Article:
On 30 and 31 October 2009 the ESO Director General, Tim de Zeeuw, was invited to visit the Vatican City, as part of an international group of renowned astronomers, on the occasion of the International Year of Astronomy 2009.
The visit included a tour of the Tower of Winds at the Vatican -- the first location of the Vatican Observatory, built between 1578 and 1580 at the time of the Gregorian Reform of the Calendar -- a visit to the Vatican Secret Archives, the Sistine Chapel, and the astronomy exhibit AStrum 2009 at the Vatican Museum. On display in this exhibition of astronomy and instruments are 130 items, including Galileo Galilei's original handwritten notes detailing his observations of the Moon, and his publication "Starry Messenger" from 1610.
The highlight of the day was a private audience with Pope Benedict XVI who addressed the group. In his speech, the Pope said: "This celebration, which marks the four hundredth anniversary of Galileo Galilei's first observations of the heavens by telescope, invites us to consider the immense progress of scientific knowledge in the modern age and, in a particular way, to turn our gaze anew to the heavens in a spirit of wonder, contemplation and commitment to the pursuit of truth, wherever it is to be found."
The Pope also expressed his "gratitude not only for the careful studies which have clarified the precise historical context of Galileo's condemnation, but also for the efforts of all those committed to ongoing dialogue and reflection on the complementarity of aith and reason in the service of an integral understanding of Man and his place in the universe."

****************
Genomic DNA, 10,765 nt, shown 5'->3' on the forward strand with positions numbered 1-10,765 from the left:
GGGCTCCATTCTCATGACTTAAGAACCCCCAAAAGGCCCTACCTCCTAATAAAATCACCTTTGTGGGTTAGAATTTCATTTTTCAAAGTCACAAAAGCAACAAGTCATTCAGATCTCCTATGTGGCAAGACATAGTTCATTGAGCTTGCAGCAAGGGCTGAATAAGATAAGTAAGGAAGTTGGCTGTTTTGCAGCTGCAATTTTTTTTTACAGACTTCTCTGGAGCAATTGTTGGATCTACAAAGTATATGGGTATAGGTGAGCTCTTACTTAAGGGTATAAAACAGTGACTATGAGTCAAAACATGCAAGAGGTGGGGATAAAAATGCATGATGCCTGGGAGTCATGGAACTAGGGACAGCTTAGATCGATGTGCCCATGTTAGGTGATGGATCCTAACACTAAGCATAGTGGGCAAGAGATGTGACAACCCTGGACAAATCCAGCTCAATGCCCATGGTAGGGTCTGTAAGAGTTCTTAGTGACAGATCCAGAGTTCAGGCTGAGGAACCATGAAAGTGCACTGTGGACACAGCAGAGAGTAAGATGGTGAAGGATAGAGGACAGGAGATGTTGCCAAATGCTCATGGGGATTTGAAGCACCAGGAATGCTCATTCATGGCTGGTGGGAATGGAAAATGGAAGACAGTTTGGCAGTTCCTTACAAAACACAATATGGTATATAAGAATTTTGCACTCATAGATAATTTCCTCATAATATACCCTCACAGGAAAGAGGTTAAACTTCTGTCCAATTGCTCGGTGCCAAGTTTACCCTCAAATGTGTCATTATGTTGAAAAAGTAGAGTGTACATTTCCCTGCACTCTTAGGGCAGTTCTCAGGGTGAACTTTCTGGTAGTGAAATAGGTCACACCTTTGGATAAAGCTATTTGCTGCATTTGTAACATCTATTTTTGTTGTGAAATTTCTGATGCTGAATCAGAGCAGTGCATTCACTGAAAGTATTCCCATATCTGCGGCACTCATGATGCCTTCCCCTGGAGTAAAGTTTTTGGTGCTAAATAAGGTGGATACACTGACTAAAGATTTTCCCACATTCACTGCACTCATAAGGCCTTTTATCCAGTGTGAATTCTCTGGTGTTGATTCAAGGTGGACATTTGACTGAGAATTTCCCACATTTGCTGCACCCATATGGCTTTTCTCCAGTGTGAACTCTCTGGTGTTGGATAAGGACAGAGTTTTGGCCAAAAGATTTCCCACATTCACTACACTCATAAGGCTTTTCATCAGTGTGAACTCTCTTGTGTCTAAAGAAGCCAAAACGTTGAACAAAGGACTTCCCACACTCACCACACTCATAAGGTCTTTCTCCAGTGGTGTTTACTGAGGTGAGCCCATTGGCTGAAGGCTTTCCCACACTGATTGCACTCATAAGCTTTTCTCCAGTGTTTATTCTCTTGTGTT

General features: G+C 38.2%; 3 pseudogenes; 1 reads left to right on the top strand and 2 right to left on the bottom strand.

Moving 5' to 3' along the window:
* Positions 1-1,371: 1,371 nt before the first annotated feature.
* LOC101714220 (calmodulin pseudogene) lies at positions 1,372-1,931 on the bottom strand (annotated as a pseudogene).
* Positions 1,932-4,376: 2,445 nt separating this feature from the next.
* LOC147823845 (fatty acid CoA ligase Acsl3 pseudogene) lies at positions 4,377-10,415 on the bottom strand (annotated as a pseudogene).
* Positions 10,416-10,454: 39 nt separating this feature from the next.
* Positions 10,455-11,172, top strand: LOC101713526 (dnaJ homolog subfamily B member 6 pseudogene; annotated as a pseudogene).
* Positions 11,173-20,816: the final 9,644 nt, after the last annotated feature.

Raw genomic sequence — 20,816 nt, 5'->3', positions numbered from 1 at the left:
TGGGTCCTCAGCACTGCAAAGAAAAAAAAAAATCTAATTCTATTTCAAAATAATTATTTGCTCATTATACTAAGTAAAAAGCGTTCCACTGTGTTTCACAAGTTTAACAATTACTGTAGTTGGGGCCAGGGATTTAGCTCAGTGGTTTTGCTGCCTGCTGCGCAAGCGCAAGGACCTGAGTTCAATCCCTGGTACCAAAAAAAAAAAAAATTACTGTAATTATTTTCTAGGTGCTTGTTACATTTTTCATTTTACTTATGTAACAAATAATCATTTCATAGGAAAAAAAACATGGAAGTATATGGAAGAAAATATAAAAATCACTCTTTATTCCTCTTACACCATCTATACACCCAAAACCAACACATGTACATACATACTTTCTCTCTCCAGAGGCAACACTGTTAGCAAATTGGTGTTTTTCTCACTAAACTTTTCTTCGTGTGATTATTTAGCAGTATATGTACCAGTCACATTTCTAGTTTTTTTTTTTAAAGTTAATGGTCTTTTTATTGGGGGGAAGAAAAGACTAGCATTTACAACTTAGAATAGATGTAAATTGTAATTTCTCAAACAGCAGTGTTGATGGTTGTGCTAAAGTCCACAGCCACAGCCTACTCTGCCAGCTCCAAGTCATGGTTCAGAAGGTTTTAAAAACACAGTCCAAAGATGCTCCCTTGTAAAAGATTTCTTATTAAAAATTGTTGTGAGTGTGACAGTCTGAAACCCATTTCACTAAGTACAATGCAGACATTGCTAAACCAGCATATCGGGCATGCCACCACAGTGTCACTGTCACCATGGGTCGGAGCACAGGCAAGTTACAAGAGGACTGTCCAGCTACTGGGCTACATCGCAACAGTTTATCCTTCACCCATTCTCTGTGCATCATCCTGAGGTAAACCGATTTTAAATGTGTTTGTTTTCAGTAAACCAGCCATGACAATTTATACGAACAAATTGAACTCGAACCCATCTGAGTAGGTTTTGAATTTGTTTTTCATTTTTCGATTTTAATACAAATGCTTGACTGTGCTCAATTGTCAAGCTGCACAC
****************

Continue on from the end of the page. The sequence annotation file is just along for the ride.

The Pope also said: "The International Year of Astronomy is meant not least to recapture for people throughout our world the extraordinary wonder and amazement which characterised the great age of discovery in the sixteenth century." And continued: "Who can deny that responsibility for the future of humanity, and indeed respect for nature and the world around us, demand -- today as much as ever -- the careful observation, critical judgement, patience and discipline which are essential to the modern scientific method? At the same time, the great scientists of the age of discovery remind us also that true knowledge is always directed to wisdom, and, rather than restricting the eyes of the mind, it invites us to lift our gaze to the higher realm of the spirit."
This visit was organised by the Governorate of the Vatican City State and the Vatican Observatory as part of their celebrations of the International Year of Astronomy 2009 by the Holy See. Links
Lars Lindberg Christensen
ESO, Garching, Germany